1. I Cheer a Dead Man's Sweetheart is both a celebration and an exploration of painting in Britain today, presenting the recent work of twenty-one living artists whose practices span six decades.

    The exhibition takes its title from the last verse of the poem Is My Team Ploughing by A. E. Housman, first published in 1896. As a conversation between a dead man and his living friend who is now with the girlfriend he left behind, it serves as an allegory for the influence of the past and its evolving significance in contemporary painting practice.

    Iconic figures such as Frank Auerbach and Leon Kossoff are presented next to other established, mid-career and emerging artists such as Gary Wragg, Phoebe Unwin and Joella Wheatley.

    Using a range of techniques, the paintings reveal intriguing and surprising connections and contrasts as well as the underlying preoccupations of the artists after long periods spent working in their studios.

    The paintings have been selected to evoke an immediate response both to the works themselves and the process of painting and to encourage visitors to make their own connections between these apparently different approaches. The result is a particular perspective on painting in contemporary Britain.

    You can also see Alessandro Raho interviewing Dan Howard-Birt here vimeo.com/90373424 and Dan Howard-Birt interviewing Alessandro Raho here vimeo.com/90373423

    I Cheer a Dead Man's Sweetheart is accompanied by an illustrated book containing short texts by the artists describing their approach to making paintings. Available from the Pavilion shop at £4.99.

    Admission to the Galleries is free

    Suggested donation £3

    # vimeo.com/89258587 Uploaded 1,043 Plays 0 Comments
  2. # vimeo.com/90373423 Uploaded 95 Plays 0 Comments
  3. # vimeo.com/90373424 Uploaded 238 Plays 0 Comments
  4. A 10 day voyage from Wales to Bexhill then on display in the rooftop foyer of the De La Warr Pavilion

    Voyage: 25 June – 5 July. Arrives on Bexhill beach on 5 July beach at 12 noon
    Exhibition: A History of the Rigid Inflatable Boat: 5 July – 7 September


    In 1962, the visionary educator Kurt Hahn opened the United World College of The Atlantic in South Wales. It brought together young people from all over the globe in the belief that boundaries are broken when people are put in situations of adversity and rescue. With this in mind, and due to the College’s seafront location, the students were asked to become engaged in a service which protects and saves lives. After two years of experimentation and testing, the Rigid Hull Inflatable Boat (RIB) was launched and became the most successful rescue boat in sea-faring history. The patent was sold to the RNLI for £1 and it has now become the service’s most active Lifeboat and is named after the place of its birth: The Atlantic Class Lifeboat.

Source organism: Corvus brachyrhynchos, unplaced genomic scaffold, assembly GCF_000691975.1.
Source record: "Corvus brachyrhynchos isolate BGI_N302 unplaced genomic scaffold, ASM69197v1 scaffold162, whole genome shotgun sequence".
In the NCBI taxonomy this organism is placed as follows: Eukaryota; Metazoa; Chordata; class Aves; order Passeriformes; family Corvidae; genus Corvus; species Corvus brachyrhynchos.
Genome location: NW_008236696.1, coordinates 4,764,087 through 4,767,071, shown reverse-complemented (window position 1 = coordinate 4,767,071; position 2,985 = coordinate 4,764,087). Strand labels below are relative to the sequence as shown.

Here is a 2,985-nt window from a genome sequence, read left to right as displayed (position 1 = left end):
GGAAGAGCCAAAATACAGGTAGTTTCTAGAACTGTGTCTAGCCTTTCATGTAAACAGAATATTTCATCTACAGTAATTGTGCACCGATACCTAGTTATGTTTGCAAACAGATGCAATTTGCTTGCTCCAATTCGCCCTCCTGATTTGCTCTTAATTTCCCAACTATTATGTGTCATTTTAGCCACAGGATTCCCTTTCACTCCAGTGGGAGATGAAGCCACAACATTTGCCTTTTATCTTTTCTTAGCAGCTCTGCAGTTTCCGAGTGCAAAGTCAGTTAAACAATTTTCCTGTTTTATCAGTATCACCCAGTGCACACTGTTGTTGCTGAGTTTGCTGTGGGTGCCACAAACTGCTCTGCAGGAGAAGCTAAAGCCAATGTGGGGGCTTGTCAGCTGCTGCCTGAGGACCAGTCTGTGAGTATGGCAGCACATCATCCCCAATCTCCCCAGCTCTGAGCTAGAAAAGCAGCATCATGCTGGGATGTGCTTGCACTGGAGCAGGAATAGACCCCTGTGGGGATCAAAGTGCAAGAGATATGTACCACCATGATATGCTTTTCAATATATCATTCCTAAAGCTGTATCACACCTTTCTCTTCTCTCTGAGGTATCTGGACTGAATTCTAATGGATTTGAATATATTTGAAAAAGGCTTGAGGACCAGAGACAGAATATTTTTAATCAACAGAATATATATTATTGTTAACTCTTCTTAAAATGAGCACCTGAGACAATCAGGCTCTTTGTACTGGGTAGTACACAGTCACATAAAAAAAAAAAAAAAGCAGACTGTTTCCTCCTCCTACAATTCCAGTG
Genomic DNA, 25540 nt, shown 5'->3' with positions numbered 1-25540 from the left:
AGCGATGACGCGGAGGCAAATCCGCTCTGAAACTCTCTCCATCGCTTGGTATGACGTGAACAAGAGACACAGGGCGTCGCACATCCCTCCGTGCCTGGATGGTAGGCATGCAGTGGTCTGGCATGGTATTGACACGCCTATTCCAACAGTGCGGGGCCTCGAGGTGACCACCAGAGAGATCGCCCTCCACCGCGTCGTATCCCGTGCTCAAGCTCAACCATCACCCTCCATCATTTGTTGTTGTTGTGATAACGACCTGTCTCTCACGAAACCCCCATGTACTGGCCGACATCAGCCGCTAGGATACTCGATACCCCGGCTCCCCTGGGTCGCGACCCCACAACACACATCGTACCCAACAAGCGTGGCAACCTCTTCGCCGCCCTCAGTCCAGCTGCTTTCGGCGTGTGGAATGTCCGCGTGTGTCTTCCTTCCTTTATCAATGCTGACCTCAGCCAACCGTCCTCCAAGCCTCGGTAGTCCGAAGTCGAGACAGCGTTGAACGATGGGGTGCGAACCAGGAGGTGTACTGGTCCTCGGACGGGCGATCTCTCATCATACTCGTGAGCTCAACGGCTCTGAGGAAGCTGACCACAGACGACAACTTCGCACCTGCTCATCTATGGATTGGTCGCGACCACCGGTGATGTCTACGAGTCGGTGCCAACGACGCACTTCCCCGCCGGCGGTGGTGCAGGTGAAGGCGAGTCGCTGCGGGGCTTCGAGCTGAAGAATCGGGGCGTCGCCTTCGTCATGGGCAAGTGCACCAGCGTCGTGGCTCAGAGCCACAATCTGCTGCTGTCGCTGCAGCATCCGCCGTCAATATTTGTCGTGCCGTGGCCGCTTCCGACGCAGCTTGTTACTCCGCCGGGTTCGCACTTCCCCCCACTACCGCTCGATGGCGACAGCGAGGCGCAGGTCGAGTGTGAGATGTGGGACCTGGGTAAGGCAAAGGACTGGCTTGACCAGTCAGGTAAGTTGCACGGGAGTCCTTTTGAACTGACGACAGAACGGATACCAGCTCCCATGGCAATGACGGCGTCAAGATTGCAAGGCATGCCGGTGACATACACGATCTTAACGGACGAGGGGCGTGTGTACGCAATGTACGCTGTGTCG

The display in the rooftop foyer will map out this amazing story and will also feature one of the original prototype boats. The boat will embark on an epic voyage from St Donats to Bexhill by sea – a 10 day, 550 mile journey and should arrive on Bexhill beach on 5 July at 12 noon.
    This will be part of the DLWP’s Dear Serge events on that day.

    The journey aims to gain support and awareness for a new commission for the students of Atlantic College – to design a new rescue boat for inland flooding.

    The aim of the project is to establish a fund that will allow boat-building to start in earnest and embed itself as key activity within Atlantic College and the wider United World College context.

    # vimeo.com/101450081 Uploaded 403 Plays 0 Comments
  5. Sat 4 Oct 2014 until Sun 4 Jan 2015

    Entry Free

    For the first time in its history, the iconic photography agency Magnum has opened its London office's resin print archive to three contemporary practitioners. Guided by the former Magnum Photos archivist Nick Galvin, historian and anthropologist Elizabeth Edwards, photographer Hannah Starkey and artist Uriel Orlow were invited to reinterpret how social, cultural and political inclinations have shaped the content of the archive.

    Edwards, Starkey and Orlow chose 130 rarely seen photographs from68,000 prints, which collectively present an imperfect history of photography from 1940 - 2000. Edwards addresses how the experiences of people and their engagement with the world are inscribed in the photograph. Starkey's interest is in how the female perspective has resulted in a narrative linked across the decades, and Orlow teases out the blind spots of history in the margins of crisis.

    Twenty-seven photographers whose work is presented in the exhibition include Abbas, Eve Arnold, Rene Burri, Elliott Erwitt, Stuart Franklin, Leonard Freed, David Hurn, Peter Marlow, Inge Morath, Martin Parr, Chris Steele-Perkins and David "Chim" Seymour.

    # vimeo.com/108179519 Uploaded 1,135 Plays 0 Comments


De La Warr Pavilion Plus

Our two beautifully restored galleries we have seen exhibitions by Jeremy Deller, Nathan Coley, Tomoko Takahashi, Richard Wilson and Susan Collins and group shows that have included work by Sam Taylor-Wood, Alex Soth, Willie Docherty, Cindy Sherman and…

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Our two beautifully restored galleries we have seen exhibitions by Jeremy Deller, Nathan Coley, Tomoko Takahashi, Richard Wilson and Susan Collins and group shows that have included work by Sam Taylor-Wood, Alex Soth, Willie Docherty, Cindy Sherman and Mark Wallinger to name but a few. Retrospective exhibitions by Twentieth century artists that include Ben Nicholson, Joesph Beuys and John Cage.

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